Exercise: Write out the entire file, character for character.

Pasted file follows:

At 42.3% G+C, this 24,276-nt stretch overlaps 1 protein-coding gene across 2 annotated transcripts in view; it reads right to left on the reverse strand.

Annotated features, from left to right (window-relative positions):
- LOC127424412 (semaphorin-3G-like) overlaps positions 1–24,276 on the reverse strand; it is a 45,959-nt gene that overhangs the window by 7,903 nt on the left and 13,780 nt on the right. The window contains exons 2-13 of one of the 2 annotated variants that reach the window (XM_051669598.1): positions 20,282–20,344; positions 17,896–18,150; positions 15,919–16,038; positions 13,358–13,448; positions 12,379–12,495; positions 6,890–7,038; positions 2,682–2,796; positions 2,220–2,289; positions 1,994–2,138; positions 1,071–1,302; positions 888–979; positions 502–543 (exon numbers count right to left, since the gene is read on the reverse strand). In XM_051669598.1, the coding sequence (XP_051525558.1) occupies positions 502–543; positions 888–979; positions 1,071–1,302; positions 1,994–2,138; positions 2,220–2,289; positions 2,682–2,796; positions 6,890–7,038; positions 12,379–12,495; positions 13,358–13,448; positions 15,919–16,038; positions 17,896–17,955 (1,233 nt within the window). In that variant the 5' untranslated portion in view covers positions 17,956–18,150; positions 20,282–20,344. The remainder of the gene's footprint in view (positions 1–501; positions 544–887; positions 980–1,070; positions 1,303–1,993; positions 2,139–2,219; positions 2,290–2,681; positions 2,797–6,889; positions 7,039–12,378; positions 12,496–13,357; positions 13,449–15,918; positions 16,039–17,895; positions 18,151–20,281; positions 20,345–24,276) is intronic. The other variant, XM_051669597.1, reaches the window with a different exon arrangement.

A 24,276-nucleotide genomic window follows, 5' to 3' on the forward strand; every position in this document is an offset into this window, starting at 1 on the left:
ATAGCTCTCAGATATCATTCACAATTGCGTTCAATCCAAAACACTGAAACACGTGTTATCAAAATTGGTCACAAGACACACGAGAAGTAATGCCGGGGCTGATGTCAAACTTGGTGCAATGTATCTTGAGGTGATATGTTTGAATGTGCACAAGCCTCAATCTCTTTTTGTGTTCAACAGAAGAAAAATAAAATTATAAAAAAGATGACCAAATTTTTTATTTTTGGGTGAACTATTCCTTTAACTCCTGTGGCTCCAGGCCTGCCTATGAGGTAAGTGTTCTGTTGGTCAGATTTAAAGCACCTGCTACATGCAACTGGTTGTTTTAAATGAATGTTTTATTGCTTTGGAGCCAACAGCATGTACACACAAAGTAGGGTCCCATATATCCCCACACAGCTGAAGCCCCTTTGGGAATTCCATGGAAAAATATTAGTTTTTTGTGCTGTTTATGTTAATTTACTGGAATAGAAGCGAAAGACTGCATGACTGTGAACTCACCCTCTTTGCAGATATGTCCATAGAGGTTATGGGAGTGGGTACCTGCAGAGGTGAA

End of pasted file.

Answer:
At 42.3% G+C, this 24,276-nt stretch overlaps 1 protein-coding gene across 2 annotated transcripts in view; it reads right to left on the reverse strand.

Annotated features, from left to right (window-relative positions):
- LOC127424412 (semaphorin-3G-like) overlaps positions 1–24,276 on the reverse strand; it is a 45,959-nt gene that overhangs the window by 7,903 nt on the left and 13,780 nt on the right. The window contains exons 2-13 of one of the 2 annotated variants that reach the window (XM_051669598.1): positions 20,282–20,344; positions 17,896–18,150; positions 15,919–16,038; positions 13,358–13,448; positions 12,379–12,495; positions 6,890–7,038; positions 2,682–2,796; positions 2,220–2,289; positions 1,994–2,138; positions 1,071–1,302; positions 888–979; positions 502–543 (exon numbers count right to left, since the gene is read on the reverse strand). In XM_051669598.1, the coding sequence (XP_051525558.1) occupies positions 502–543; positions 888–979; positions 1,071–1,302; positions 1,994–2,138; positions 2,220–2,289; positions 2,682–2,796; positions 6,890–7,038; positions 12,379–12,495; positions 13,358–13,448; positions 15,919–16,038; positions 17,896–17,955 (1,233 nt within the window). In that variant the 5' untranslated portion in view covers positions 17,956–18,150; positions 20,282–20,344. The remainder of the gene's footprint in view (positions 1–501; positions 544–887; positions 980–1,070; positions 1,303–1,993; positions 2,139–2,219; positions 2,290–2,681; positions 2,797–6,889; positions 7,039–12,378; positions 12,496–13,357; positions 13,449–15,918; positions 16,039–17,895; positions 18,151–20,281; positions 20,345–24,276) is intronic. The other variant, XM_051669597.1, reaches the window with a different exon arrangement.

A 24,276-nucleotide genomic window follows, 5' to 3' on the forward strand; every position in this document is an offset into this window, starting at 1 on the left:
ATAGCTCTCAGATATCATTCACAATTGCGTTCAATCCAAAACACTGAAACACGTGTTATCAAAATTGGTCACAAGACACACGAGAAGTAATGCCGGGGCTGATGTCAAACTTGGTGCAATGTATCTTGAGGTGATATGTTTGAATGTGCACAAGCCTCAATCTCTTTTTGTGTTCAACAGAAGAAAAATAAAATTATAAAAAAGATGACCAAATTTTTTATTTTTGGGTGAACTATTCCTTTAACTCCTGTGGCTCCAGGCCTGCCTATGAGGTAAGTGTTCTGTTGGTCAGATTTAAAGCACCTGCTACATGCAACTGGTTGTTTTAAATGAATGTTTTATTGCTTTGGAGCCAACAGCATGTACACACAAAGTAGGGTCCCATATATCCCCACACAGCTGAAGCCCCTTTGGGAATTCCATGGAAAAATATTAGTTTTTTGTGCTGTTTATGTTAATTTACTGGAATAGAAGCGAAAGACTGCATGACTGTGAACTCACCCTCTTTGCAGATATGTCCATAGAGGTTATGGGAGTGGGTACCTGCAGAGGTGAA